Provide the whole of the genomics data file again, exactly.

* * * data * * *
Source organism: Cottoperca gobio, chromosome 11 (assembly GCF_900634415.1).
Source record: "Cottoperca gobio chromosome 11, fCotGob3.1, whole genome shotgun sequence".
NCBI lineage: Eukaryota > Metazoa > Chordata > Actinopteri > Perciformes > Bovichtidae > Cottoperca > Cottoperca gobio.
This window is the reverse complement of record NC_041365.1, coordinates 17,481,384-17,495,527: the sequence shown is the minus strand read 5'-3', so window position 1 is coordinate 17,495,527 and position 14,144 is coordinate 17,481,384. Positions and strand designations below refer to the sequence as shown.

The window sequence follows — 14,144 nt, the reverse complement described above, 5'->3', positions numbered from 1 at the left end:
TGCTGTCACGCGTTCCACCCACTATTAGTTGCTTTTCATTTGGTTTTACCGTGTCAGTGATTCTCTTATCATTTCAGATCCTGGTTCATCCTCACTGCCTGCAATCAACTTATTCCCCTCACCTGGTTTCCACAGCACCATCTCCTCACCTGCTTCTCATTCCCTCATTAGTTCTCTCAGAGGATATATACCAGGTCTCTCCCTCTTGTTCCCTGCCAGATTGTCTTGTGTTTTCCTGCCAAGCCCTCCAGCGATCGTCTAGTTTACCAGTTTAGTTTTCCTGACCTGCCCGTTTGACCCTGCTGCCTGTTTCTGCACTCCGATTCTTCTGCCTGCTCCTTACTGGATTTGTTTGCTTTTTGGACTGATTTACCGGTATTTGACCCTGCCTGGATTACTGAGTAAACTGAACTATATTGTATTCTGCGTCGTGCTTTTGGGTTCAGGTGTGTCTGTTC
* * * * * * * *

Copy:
Source organism: Cottoperca gobio, chromosome 11 (assembly GCF_900634415.1).
Source record: "Cottoperca gobio chromosome 11, fCotGob3.1, whole genome shotgun sequence".
NCBI lineage: Eukaryota > Metazoa > Chordata > Actinopteri > Perciformes > Bovichtidae > Cottoperca > Cottoperca gobio.
This window is the reverse complement of record NC_041365.1, coordinates 17,481,384-17,495,527: the sequence shown is the minus strand read 5'-3', so window position 1 is coordinate 17,495,527 and position 14,144 is coordinate 17,481,384. Positions and strand designations below refer to the sequence as shown.

The window sequence follows — 14,144 nt, the reverse complement described above, 5'->3', positions numbered from 1 at the left end:
TGCTGTCACGCGTTCCACCCACTATTAGTTGCTTTTCATTTGGTTTTACCGTGTCAGTGATTCTCTTATCATTTCAGATCCTGGTTCATCCTCACTGCCTGCAATCAACTTATTCCCCTCACCTGGTTTCCACAGCACCATCTCCTCACCTGCTTCTCATTCCCTCATTAGTTCTCTCAGAGGATATATACCAGGTCTCTCCCTCTTGTTCCCTGCCAGATTGTCTTGTGTTTTCCTGCCAAGCCCTCCAGCGATCGTCTAGTTTACCAGTTTAGTTTTCCTGACCTGCCCGTTTGACCCTGCTGCCTGTTTCTGCACTCCGATTCTTCTGCCTGCTCCTTACTGGATTTGTTTGCTTTTTGGACTGATTTACCGGTATTTGACCCTGCCTGGATTACTGAGTAAACTGAACTATATTGTATTCTGCGTCGTGCTTTTGGGTTCAGGTGTGTCTGTTC